Domestic violence is an age-old problem that humanity has dealt with, and tried to overcome, for centuries. These days, the rules of society protect family members from becoming the victims of domestic violence by offering them swift and immediate protection from police and law enforcement whenever problem surfaces.
Just like any force of progress, however, there is a downside to strict domestic violence laws. This downside relates to the fact that any family member can cause serious problems for another family member by falsely accusing him or her of domestic violence. Fortunately, those who have been falsely accused will — at the very least — have the opportunity to defend themselves.
1) Another person committed the abuse:
The wrong person could be accused of domestic violence. When this happens, it may be necessary for the defendant to produce an alibi or witness to prove that he or she was not present at the scene of the violence when it happened. Alternatively, the defendant might produce evidence showing that someone else clearly committed the abuse.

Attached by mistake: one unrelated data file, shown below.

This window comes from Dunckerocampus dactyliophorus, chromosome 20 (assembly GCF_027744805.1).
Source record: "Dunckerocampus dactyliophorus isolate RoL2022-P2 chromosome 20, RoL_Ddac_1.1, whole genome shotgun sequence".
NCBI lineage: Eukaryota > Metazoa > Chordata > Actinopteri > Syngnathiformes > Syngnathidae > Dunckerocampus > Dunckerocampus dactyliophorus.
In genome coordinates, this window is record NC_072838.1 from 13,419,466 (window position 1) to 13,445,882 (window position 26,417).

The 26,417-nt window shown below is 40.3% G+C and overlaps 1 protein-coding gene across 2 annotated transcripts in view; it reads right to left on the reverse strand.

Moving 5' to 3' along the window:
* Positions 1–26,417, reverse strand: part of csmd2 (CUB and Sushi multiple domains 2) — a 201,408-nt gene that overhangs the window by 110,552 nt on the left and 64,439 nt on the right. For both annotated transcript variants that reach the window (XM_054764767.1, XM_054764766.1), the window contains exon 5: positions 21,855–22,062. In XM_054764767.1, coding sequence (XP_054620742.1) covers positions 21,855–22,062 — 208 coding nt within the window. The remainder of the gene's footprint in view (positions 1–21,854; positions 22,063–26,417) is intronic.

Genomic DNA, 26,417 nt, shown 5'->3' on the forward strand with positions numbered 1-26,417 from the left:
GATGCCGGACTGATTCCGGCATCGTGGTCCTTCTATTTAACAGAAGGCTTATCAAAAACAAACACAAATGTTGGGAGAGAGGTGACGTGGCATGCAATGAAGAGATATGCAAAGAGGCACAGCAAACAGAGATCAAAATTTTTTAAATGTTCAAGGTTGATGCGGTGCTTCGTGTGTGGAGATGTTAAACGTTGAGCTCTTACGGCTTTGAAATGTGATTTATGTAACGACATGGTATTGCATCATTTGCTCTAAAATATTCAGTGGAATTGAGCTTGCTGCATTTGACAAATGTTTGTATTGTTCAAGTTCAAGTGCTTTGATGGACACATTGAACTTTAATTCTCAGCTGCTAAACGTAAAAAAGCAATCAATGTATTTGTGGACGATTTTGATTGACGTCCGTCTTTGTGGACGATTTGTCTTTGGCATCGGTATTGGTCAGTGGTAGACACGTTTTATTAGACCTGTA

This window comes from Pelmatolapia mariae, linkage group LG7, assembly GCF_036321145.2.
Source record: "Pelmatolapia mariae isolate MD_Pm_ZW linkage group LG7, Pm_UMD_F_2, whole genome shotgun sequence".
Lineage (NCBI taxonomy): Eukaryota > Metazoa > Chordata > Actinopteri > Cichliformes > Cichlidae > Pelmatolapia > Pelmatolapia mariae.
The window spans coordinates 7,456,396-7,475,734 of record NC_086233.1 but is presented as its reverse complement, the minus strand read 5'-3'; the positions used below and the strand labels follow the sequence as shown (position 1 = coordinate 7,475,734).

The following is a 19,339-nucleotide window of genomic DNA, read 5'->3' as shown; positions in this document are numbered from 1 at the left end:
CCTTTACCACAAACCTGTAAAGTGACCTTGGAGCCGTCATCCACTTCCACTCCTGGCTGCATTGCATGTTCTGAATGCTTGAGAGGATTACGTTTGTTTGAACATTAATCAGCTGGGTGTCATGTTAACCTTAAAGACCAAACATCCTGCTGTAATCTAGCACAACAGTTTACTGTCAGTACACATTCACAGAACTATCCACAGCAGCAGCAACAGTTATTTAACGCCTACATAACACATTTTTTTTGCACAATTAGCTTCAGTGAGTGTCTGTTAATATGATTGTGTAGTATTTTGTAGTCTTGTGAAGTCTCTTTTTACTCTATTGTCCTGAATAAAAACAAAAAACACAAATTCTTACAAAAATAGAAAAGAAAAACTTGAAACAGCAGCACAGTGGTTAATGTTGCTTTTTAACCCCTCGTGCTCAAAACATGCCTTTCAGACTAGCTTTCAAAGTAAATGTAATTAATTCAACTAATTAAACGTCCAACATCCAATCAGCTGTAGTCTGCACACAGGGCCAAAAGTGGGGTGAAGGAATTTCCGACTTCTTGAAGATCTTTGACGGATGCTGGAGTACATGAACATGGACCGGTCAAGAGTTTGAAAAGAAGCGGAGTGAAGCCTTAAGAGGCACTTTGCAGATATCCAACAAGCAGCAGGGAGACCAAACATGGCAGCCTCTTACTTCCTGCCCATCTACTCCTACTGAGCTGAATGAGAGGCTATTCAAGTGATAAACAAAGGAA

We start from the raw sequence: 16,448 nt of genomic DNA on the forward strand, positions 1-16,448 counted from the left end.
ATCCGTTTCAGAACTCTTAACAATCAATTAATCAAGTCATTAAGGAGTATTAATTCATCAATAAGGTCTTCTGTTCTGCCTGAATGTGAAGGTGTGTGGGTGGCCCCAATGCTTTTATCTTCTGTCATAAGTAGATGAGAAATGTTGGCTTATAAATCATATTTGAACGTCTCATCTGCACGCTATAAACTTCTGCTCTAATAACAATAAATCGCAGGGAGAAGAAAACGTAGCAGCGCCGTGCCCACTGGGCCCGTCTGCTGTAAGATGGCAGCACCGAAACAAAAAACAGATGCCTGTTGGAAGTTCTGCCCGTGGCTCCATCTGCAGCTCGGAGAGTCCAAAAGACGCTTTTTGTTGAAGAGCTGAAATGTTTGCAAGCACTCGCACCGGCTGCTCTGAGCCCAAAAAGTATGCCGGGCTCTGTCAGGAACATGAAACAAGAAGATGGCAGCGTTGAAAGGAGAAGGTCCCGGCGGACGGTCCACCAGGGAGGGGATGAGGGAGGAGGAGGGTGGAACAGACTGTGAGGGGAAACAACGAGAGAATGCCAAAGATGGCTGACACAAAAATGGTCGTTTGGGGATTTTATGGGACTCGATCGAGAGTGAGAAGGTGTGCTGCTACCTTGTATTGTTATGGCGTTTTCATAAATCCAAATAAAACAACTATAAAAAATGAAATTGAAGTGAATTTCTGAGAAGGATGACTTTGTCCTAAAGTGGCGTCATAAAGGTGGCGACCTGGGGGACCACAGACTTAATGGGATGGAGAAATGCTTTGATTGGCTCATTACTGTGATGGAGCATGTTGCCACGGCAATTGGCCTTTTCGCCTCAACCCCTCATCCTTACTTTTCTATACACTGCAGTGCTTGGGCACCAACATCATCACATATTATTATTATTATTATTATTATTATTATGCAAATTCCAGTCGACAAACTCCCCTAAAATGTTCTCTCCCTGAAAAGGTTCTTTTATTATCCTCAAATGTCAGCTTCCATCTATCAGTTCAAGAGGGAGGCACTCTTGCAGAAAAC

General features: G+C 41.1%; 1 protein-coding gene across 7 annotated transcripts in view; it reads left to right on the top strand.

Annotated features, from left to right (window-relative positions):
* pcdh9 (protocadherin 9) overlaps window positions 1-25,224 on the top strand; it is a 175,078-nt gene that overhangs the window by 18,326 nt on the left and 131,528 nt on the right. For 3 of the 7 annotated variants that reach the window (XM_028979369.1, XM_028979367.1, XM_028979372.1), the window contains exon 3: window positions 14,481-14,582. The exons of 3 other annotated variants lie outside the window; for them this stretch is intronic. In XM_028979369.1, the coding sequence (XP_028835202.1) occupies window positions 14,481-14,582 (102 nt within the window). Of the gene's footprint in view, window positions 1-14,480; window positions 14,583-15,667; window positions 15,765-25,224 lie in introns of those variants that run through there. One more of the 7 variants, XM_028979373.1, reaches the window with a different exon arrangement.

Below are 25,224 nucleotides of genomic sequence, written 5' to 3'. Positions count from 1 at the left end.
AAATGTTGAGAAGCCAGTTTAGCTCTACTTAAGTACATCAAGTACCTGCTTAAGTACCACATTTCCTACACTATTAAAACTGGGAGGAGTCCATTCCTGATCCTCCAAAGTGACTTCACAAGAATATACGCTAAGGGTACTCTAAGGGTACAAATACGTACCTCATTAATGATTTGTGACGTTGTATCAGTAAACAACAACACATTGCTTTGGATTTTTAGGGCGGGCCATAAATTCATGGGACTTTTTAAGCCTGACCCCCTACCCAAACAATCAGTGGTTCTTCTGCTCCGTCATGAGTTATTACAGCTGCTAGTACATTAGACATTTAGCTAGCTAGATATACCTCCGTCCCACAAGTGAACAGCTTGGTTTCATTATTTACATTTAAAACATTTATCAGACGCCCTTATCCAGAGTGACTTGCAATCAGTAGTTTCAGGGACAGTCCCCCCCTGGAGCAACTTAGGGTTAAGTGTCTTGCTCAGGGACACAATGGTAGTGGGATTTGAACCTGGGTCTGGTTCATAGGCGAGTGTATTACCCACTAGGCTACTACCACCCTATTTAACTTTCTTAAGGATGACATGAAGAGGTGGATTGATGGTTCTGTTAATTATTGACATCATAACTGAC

2) Deliberate and false allegations:
It’s not uncommon for people to falsely accuse others of domestic violence out of anger or to gain the upper hand during divorce and/or child custody proceedings. If the accuser’s story is not consistent with irrefutable facts, it could cast doubt on the accuser’s allegations and lead to a verdict of not guilty.
3) Self-defense against violence:
Sometimes one family member faces domestic violence allegations, when, in fact, this family member was merely defending him- or herself against another family member who was actually committing the domestic violence.
4) The alleged victim wanted to participate in an allegedly violent act:
It could be that the victim requested or voluntarily agreed to participate in an act of wrestling or rough sexual activity. If this is the case, then any injuries that happen might not be the result of domestic violence.
5) No proof:
Accused individuals are innocent until — and only if — they are proven to be guilty beyond a reasonable doubt. When insufficient evidence exists to satisfy this burden of proof, then the accused person will remain innocent of the alleged domestic violence crimes.